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Former NSA illustrator finds his work the focus of a major international art show

Freelance designer David Darchicourt usually produces whimsical illustrations for clients he finds over the Internet.

Now, he's also the unwitting star of an exhibit at the Venice Biennale, a major international art show that opens this weekend.

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The Westminster illustrator's backdoor route to the international art scene started when someone approached him over Elance, a site that connects freelancers with potential customers, and asked him to do a job.

Darchicourt wasn't always a freelancer, until 2012 he was an artist for the National Security Agency, and unknown to him the pieces he produced would end up featured in a show examing the way the Fort Meade spy agency uses images in its mission.

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The exhibit is called "Secret Power" and forms part of the New Zealand pavilion at the biennial art festival. Berlin-based artist Simon Denny said it looks at his home country's role in the English-speaking spy alliance known as the Five Eyes.

Darchicourt said he had no idea about the exhibition until he was contacted by a reporter from Britain's the Guardian newspaper, which has published numerous stories based on a cache of documents leaked by former NSA contractor Edward Snowden.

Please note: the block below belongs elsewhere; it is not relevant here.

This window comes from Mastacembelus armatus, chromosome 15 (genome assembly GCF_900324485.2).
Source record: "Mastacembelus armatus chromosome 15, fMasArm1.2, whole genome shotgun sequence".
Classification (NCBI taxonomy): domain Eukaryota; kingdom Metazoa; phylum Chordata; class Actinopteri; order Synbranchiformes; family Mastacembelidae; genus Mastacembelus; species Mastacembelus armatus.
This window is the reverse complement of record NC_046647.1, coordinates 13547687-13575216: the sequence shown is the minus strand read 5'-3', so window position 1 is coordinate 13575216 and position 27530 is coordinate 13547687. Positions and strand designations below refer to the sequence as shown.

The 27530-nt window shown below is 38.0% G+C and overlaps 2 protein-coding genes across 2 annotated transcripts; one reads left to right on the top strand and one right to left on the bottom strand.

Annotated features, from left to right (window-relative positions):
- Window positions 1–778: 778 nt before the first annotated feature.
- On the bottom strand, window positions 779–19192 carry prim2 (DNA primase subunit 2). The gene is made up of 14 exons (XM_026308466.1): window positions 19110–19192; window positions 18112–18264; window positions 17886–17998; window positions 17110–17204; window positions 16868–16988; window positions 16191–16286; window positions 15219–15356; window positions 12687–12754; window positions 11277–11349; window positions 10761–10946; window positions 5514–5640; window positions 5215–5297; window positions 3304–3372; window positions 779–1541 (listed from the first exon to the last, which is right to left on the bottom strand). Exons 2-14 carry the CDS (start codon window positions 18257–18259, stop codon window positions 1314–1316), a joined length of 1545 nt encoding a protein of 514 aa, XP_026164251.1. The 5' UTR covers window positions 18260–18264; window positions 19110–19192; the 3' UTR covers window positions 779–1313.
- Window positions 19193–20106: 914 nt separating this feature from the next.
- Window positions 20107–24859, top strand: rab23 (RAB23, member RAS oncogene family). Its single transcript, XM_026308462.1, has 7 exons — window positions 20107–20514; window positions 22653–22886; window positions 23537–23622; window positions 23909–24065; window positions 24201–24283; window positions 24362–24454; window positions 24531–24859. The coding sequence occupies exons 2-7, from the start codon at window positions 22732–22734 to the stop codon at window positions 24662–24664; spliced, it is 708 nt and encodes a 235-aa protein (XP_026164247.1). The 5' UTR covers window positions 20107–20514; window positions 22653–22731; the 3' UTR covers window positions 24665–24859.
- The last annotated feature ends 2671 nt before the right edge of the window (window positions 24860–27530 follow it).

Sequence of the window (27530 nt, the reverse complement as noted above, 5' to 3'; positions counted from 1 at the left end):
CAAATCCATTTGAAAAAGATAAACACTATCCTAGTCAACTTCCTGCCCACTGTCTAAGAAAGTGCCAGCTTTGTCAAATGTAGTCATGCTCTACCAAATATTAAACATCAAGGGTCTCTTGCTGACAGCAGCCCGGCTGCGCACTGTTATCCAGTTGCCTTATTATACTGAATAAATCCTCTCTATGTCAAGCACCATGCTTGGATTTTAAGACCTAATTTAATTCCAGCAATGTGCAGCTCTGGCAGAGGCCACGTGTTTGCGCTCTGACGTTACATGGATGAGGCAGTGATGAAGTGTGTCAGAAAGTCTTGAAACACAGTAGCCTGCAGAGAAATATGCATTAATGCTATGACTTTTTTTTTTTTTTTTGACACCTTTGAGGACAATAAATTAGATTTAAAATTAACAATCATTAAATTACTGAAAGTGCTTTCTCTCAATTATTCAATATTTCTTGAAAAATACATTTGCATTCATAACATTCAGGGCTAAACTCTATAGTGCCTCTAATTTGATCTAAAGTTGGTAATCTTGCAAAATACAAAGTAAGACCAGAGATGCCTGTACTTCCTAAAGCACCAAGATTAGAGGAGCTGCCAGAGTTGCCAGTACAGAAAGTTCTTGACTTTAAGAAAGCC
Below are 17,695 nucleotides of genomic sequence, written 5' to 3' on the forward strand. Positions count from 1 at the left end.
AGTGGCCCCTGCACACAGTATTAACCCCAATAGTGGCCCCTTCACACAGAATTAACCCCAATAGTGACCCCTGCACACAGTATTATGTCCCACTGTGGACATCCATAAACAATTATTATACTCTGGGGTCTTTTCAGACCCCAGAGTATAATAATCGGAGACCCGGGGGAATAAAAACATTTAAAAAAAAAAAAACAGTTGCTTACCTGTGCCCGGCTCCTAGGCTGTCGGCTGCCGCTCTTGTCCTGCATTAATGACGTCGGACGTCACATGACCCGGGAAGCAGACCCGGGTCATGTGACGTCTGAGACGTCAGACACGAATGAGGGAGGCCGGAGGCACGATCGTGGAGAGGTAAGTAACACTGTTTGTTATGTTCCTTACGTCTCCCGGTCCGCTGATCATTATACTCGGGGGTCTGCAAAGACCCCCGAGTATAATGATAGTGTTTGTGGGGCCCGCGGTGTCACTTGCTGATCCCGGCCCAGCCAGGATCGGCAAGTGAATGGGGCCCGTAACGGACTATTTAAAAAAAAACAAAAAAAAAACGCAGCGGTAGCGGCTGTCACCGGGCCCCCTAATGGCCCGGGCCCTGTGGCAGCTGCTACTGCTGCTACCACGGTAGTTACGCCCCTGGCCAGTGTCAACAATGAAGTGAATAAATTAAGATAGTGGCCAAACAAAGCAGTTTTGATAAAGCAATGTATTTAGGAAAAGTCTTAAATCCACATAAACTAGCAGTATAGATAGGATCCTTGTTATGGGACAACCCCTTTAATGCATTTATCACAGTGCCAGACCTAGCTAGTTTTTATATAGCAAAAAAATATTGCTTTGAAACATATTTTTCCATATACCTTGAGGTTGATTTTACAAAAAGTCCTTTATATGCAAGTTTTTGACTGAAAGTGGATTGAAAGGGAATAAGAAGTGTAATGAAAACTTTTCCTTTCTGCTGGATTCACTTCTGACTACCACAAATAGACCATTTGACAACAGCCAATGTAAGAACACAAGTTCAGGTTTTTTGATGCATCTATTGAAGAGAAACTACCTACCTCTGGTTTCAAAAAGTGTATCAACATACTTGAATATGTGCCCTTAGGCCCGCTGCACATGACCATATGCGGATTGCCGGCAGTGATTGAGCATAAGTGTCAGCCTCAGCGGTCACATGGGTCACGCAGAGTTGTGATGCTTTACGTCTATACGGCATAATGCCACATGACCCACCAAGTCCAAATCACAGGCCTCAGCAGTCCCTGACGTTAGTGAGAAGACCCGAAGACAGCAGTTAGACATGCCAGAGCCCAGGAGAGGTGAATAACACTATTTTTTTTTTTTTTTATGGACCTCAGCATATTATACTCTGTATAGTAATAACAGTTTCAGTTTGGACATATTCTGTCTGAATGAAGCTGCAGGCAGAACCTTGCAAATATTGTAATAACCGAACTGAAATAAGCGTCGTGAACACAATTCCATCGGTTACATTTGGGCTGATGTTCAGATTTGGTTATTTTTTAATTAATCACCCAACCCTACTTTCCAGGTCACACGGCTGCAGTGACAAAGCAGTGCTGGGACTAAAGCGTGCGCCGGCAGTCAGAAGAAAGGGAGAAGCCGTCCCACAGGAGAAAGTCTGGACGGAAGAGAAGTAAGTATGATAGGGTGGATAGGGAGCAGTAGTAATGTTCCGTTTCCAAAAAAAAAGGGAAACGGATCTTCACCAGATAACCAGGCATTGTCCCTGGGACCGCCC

"It was quite a shock when I found out yesterday," Darchicourt said in an interview.

Many of the Snowden documents contained illustrations of the nonsense codewords that the NSA uses to name its surveillance tools. Darchicourt said from what he's seen of the exhibit online none of the images were classified, with the possible exception of one: a peanut with a skull and crossbones on it meant to encapsulate an NSA tool named POISONNUT.

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Most of the images appear to have been gleaned from bits of Darchicourt's work scattered across the Internet, he said. The most jarring to see was a caricature of himself sitting at a computer screen blown up to life size proportions.

Darchicourt's work is displayed on racks, which would more typically hold computer servers, the backbone of the NSA's and other high tech spying organizations' operations. The racks are arranged in a room in Venice's Marciana Library that is home to maps based on medieval and renaissance intelligence gatherers including the traveler Marco Polo.

Denny said in a statement that he wanted to compare those historic images with Darchicourt's work.

"While today intelligence gathering relies largely on the collection of abstracted data from digital networked communications, contemporary state powers continue to task skilled artists and designers with making data accessible and actionable," he said.

Darchicourt said he has spoken to Denny, who told him that he didn't want to ask permission before using the images in case Darchicourt wouldn't give it.

Denny told the Guardian that working without Darchicourt's permission was crucial to the project. The NSA images that Snowden leaked, he told the paper, "have become retroactively some of the most important artistic images created today."

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